Productivity Commission identifies major deficiencies in workplace relations framework

By Simon Dewberry
Employment & Safety

In brief

The Coalition's industrial relations policy for the last election included a proposal to have the Productivity Commission review and make recommendations about improving the Fair Work Act so that the Coalition could take the recommended changes to the next election. The proposal is now unfolding, with the Productivity Commission releasing its draft report today. Partner Simon Dewberry and Managing Associate Andrew Stirling look at what the report means for you.

Predictably, the Productivity Commission's report concludes that there are several major deficiencies that need to be addressed, including those summarised below.

Submissions in response to the draft report are due by 18 September 2015, with the Productivity Commission's final report due to be submitted to the Government by the end of November 2015.

Please contact us if you would like us to address any issues relevant to your business in our submission.

Unfair dismissal

The Productivity Commission has accepted that the current laws and practices incentivise employers to pay 'go away' money to employees who claim unfair dismissal. To tackle this issue, it recommends that the Fair Work Commission have greater discretion to consider unfair dismissal applications ‘on the papers’ before conciliation; or alternatively, that the conciliation process focus more on the merits of the claim.

In our view, care will need to be taken to ensure an increased focus on the merits during conciliation conferences does not dissuade the parties from properly exploring a reasonable commercial resolution of disputes at this early stage. Removing the current tendency for telephone conciliators to say the merits are irrelevant to the conciliation (which invariably emboldens applicants with unmeritorious claims to not accept a reasonable settlement outcome) should be enough to correct the balance.

The report also recommends that:

  • compensation be payable only when the employee has been dismissed without reasonable evidence of persistent underperformance or serious misconduct; and
  • any missteps by the employer during the termination process should not result in reinstatement or compensation.

We expect that these changes will be too radical to make their way into the Coalition's workplace relations policy.

General protections

Sensibly, the Productivity Commission recommends tightening the protection against adverse action being taken against employees who make complaints in relation to their employment. This is important because recent court cases have interpreted this protection very broadly, giving an almost limitless scope to what can be a complaint in relation to employment. For example, in Evans v Trilab [2014] FCCA 2464, the court accepted that an employee’s complaint about scientific testing methods used by his employer could be a complaint in relation to his employment. In Henry v Leighton [2015] FCCA 1923, the court accepted that a complaint about an employer’s financial reporting and compliance with the Corporations Act 2001 (Cth) could be protected.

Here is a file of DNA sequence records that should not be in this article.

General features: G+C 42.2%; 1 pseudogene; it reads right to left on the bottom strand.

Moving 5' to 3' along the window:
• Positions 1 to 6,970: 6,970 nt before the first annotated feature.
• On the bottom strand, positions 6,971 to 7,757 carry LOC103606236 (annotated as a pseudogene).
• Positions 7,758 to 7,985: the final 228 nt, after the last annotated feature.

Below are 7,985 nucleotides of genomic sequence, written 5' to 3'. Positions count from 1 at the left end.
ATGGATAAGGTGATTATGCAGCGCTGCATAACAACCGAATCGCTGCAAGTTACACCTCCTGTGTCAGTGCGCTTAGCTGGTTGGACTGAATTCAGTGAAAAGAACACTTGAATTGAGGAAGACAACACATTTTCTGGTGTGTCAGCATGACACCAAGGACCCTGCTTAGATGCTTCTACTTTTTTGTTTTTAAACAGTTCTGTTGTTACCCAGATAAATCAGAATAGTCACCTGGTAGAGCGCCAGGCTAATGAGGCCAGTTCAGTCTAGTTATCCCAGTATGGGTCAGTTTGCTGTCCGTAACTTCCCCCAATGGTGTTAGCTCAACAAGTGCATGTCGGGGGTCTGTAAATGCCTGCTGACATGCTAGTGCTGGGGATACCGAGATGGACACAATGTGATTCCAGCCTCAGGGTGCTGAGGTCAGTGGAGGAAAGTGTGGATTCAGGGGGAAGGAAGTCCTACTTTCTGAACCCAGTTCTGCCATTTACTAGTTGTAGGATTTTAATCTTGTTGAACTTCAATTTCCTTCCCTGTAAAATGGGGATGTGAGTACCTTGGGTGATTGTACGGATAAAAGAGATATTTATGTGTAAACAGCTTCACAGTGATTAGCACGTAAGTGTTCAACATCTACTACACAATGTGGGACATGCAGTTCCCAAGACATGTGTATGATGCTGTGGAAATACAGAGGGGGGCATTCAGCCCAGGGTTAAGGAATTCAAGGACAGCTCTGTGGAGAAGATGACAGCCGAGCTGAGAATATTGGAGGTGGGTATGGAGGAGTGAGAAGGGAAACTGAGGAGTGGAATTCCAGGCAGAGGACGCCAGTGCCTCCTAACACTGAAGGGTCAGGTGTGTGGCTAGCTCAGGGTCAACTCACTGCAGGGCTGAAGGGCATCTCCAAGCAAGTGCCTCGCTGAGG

Greenfields enterprise agreements

The Productivity Commission has acknowledged how important greenfields agreements are to major construction projects. In particular, having an agreement in place before the project starts is critical to managing industrial relations risks.

The current system gives employers little scope to avoid pattern union agreements. Further, the greenfields agreements for most major projects have a nominal expiry date that occurs before the project finishes. This leaves the project exposed to renegotiation of the agreement (and protected industrial action) during the project, often when the project is nearing completion.

The recommendations to address these issues include allowing:

  • the term of a greenfields agreement to match the life of the project; and
  • employers to submit proposed greenfields agreement for approval (with a 12-month nominal expiry date) if negotiations for the agreement go on for more than three months.

Industrial action

The Productivity Commission has also acknowledged the union bargaining tactic of notifying industrial action only to withdraw it after the employer has spent time and money planning to manage the action. The Productivity Commission recommends that employers be allowed to stand down employees without pay if they do not go ahead with notified industrial action. If the recommendation is adopted, the stand down could be for the duration of the employer’s planned contingency response. There is a further recommendation that the Fair Work Commission have the discretion to withhold a protected action ballot order for up to 90 days where employees have previously used repeated withdrawals of protected action as an industrial tactic.